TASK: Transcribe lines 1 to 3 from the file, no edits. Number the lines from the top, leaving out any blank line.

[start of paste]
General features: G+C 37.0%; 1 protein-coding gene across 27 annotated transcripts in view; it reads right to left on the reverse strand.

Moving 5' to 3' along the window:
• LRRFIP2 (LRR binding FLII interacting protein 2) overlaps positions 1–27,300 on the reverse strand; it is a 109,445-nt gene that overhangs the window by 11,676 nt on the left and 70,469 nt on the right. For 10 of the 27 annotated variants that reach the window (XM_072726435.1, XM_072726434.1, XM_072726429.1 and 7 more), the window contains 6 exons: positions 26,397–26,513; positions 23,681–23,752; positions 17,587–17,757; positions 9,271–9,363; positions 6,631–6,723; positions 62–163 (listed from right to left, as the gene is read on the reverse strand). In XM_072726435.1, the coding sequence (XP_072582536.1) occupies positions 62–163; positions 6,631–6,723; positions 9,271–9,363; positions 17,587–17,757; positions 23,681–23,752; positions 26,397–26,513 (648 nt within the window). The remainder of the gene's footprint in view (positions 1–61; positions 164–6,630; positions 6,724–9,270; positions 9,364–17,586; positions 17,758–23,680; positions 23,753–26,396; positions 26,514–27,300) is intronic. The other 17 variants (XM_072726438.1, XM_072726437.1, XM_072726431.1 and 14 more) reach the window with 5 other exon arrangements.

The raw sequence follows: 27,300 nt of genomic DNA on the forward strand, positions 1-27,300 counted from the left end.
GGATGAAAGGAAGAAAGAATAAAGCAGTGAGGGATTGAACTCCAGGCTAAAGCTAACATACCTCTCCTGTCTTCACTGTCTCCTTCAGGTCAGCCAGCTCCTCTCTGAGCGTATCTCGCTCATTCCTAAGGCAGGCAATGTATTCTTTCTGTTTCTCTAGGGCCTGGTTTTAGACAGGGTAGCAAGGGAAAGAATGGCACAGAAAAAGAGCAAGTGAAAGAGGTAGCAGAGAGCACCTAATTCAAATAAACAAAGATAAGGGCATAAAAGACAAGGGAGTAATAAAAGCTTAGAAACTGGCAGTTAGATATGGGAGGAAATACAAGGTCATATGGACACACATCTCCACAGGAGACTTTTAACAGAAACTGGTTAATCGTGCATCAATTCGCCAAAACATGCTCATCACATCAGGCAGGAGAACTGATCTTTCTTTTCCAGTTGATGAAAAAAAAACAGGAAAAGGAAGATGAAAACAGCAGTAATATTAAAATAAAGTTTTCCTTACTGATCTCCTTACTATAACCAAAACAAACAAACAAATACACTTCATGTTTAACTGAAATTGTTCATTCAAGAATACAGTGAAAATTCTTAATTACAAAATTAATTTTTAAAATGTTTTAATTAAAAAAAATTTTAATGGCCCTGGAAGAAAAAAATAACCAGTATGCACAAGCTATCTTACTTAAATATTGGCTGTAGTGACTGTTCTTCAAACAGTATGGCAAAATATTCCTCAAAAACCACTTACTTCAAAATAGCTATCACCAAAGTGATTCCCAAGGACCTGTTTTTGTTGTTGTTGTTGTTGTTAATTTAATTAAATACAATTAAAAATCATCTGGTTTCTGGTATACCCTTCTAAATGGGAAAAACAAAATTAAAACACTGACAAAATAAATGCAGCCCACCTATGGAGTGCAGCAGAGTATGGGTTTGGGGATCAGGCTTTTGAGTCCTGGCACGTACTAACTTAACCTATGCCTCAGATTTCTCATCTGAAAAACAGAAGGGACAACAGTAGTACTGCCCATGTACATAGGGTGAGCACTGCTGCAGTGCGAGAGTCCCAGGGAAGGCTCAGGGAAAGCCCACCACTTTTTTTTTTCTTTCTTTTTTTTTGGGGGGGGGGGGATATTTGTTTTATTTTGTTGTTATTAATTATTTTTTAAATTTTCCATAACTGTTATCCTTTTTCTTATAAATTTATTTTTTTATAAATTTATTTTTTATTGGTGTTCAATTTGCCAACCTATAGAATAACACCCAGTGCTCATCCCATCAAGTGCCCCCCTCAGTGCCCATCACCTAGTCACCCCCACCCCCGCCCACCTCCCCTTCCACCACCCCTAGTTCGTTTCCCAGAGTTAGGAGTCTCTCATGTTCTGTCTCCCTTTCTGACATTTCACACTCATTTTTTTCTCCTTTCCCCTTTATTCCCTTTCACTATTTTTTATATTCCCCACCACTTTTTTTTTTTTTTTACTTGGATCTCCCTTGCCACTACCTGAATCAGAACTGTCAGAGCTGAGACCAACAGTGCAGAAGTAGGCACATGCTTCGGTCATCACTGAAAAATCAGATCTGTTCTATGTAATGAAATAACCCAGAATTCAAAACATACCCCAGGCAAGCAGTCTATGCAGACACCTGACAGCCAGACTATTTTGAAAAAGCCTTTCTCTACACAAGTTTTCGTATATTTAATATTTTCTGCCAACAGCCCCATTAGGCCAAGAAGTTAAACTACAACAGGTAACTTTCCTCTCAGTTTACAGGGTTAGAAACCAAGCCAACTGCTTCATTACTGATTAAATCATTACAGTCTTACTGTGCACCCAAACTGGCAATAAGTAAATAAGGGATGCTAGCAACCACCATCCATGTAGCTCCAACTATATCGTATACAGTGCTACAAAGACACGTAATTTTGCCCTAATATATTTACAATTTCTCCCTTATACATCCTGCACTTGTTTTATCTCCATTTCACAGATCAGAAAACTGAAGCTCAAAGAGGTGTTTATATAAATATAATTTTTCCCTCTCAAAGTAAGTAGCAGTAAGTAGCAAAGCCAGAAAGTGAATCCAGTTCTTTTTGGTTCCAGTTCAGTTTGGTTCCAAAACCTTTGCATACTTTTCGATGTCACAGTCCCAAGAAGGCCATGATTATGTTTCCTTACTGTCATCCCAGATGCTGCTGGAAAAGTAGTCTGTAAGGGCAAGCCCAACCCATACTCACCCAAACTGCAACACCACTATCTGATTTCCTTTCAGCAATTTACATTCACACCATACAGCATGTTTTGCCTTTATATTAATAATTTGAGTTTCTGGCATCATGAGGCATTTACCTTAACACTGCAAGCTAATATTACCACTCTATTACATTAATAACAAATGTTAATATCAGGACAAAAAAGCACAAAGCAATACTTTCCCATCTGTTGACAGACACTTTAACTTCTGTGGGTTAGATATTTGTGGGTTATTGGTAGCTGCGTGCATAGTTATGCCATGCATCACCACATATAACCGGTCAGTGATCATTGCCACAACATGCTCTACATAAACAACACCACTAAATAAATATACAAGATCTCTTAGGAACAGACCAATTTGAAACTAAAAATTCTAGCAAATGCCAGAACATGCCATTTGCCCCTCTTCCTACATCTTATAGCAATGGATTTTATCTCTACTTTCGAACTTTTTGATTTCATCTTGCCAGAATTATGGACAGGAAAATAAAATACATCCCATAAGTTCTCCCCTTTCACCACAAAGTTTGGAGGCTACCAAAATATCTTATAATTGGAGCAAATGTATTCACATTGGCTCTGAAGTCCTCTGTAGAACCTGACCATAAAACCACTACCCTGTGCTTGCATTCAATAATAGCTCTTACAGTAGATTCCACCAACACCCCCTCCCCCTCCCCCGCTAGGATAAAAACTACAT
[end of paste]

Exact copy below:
General features: G+C 37.0%; 1 protein-coding gene across 27 annotated transcripts in view; it reads right to left on the reverse strand.

Moving 5' to 3' along the window:
• LRRFIP2 (LRR binding FLII interacting protein 2) overlaps positions 1–27,300 on the reverse strand; it is a 109,445-nt gene that overhangs the window by 11,676 nt on the left and 70,469 nt on the right. For 10 of the 27 annotated variants that reach the window (XM_072726435.1, XM_072726434.1, XM_072726429.1 and 7 more), the window contains 6 exons: positions 26,397–26,513; positions 23,681–23,752; positions 17,587–17,757; positions 9,271–9,363; positions 6,631–6,723; positions 62–163 (listed from right to left, as the gene is read on the reverse strand). In XM_072726435.1, the coding sequence (XP_072582536.1) occupies positions 62–163; positions 6,631–6,723; positions 9,271–9,363; positions 17,587–17,757; positions 23,681–23,752; positions 26,397–26,513 (648 nt within the window). The remainder of the gene's footprint in view (positions 1–61; positions 164–6,630; positions 6,724–9,270; positions 9,364–17,586; positions 17,758–23,680; positions 23,753–26,396; positions 26,514–27,300) is intronic. The other 17 variants (XM_072726438.1, XM_072726437.1, XM_072726431.1 and 14 more) reach the window with 5 other exon arrangements.